Arbitration is the most common alternative dispute resolution method where disputing parties submit their case to a third party for resolution. The neutral third party is called the arbitrator or the arbitral tribunal. The decision of the arbitrator is an “award.”
Arbitration as a means of dispute resolution has a significant role in labor disputes. There are two kinds of arbitration when it comes to labor disputes:
Interest arbitration: suggests solutions when there is disagreement about the terms to be included in a new contract.
Grievance arbitration: resolves disputes over interpretation of collective bargaining agreements.
Arbitrations generally arise from contracts where parties mutually agree that any dispute arising from the agreement will be resolved through arbitration. Earlier, agreements to arbitrate were not enforceable. However the Industrial Revolution promoted arbitration as a faster and cheaper alternative to the regular judicial process. Consequently, the New York Arbitration Act of 1920 was enacted. This was followed by the United States Arbitration Act of 1925, also called the Federal Arbitration Act (FAA). The acts made arbitration clauses in agreements valid and enforceable unless the entire agreement was vitiated by fraud or was unconscionable. All disputes that are not specifically exempt by law can be submitted to arbitration. For example; criminal proceedings are exempt from arbitration. This is because although arbitral awards are legal and binding in nature, they are not void from the requirements of law.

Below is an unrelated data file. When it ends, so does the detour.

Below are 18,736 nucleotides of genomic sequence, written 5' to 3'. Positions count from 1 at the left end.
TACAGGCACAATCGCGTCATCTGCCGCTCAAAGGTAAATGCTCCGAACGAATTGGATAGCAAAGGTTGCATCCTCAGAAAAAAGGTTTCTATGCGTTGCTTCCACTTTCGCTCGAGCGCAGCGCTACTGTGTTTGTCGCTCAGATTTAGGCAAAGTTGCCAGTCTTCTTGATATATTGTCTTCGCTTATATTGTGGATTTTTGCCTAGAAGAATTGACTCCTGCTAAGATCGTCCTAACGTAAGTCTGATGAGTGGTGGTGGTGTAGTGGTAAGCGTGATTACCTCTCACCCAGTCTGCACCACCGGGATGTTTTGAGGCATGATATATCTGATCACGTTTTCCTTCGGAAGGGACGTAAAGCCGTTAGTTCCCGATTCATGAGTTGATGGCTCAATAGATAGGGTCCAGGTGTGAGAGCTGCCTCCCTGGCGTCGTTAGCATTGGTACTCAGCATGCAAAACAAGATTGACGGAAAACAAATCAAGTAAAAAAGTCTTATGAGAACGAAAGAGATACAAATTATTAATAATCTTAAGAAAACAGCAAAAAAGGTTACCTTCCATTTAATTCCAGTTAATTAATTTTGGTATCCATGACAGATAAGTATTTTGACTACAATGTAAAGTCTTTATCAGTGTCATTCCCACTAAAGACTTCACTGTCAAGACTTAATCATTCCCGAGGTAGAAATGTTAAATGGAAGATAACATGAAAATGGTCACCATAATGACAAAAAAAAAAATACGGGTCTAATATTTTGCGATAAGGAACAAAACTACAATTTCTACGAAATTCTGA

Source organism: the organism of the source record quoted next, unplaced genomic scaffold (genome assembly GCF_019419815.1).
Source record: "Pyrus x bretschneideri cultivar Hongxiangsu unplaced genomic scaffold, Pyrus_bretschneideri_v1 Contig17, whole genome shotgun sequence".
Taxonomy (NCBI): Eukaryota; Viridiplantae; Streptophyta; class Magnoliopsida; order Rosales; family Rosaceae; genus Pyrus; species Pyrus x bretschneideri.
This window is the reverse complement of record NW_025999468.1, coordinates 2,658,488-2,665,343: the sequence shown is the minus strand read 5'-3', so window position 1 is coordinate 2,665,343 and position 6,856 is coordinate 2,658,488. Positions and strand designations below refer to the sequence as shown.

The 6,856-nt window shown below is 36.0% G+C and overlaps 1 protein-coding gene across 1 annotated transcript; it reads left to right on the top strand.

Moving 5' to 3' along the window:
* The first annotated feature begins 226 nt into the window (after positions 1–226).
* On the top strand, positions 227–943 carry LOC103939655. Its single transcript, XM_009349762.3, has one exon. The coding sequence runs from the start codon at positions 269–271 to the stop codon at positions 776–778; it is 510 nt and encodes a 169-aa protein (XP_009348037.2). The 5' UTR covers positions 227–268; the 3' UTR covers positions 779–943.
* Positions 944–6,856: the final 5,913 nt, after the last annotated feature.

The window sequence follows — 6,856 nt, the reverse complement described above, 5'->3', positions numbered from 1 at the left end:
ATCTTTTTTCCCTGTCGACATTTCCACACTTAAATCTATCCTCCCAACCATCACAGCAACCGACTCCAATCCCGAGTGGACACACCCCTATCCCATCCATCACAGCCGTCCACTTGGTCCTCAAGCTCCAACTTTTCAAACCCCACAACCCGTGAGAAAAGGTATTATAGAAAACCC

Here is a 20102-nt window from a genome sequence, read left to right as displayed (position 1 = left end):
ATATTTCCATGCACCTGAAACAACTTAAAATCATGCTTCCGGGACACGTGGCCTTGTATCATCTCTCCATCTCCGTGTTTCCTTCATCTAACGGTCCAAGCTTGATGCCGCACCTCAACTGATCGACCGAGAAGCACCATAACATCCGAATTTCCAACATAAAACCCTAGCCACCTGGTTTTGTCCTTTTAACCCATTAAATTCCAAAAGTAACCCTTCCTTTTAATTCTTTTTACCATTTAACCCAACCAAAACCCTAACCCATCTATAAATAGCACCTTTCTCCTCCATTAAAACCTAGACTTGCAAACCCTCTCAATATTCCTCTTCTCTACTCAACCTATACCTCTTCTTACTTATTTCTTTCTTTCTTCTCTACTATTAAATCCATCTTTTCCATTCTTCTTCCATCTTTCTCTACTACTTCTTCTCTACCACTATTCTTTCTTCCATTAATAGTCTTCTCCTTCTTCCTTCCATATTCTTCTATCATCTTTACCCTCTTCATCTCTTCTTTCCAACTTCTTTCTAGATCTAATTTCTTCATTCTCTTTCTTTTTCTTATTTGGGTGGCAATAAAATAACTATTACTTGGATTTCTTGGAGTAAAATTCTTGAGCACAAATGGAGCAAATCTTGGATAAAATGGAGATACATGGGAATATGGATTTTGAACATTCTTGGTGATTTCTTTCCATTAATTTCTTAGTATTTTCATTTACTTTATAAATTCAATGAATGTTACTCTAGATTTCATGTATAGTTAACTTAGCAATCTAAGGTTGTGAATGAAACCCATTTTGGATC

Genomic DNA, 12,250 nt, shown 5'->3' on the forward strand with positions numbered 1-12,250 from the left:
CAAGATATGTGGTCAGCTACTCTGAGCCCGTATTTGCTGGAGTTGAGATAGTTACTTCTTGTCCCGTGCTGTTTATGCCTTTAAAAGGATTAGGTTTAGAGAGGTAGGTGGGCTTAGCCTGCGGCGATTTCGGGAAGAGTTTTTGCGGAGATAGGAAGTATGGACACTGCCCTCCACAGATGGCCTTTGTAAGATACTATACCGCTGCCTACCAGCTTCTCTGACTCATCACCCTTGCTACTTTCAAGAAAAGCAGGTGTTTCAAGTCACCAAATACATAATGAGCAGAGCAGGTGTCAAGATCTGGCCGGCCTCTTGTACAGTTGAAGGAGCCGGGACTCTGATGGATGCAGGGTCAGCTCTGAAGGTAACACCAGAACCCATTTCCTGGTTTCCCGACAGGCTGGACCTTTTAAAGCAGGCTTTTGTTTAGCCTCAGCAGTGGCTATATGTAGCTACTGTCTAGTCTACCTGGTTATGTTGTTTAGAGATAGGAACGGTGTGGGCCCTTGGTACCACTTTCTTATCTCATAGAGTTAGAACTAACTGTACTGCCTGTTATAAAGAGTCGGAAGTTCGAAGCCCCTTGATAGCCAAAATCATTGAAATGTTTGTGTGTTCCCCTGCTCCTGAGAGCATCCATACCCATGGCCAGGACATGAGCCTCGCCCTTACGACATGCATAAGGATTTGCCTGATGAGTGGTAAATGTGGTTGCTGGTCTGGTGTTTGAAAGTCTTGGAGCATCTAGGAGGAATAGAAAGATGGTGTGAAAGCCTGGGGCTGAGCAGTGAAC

Arbitration is most commonly used for the resolution of commercial disputes, especially international commercial transactions. In consumer and employment disputes, arbitration is generally viewed as a measure imposed through contracts and is not chosen voluntarily because consumers and employees perceive it as a method of denying right to access courts.
Although generally, arbitration is a binding procedure, there is also non binding arbitration. Non-binding arbitration is quite similar to mediation (where a third party suggests solution to the dispute, but cannot enforce it) in that the award is not binding on the parties.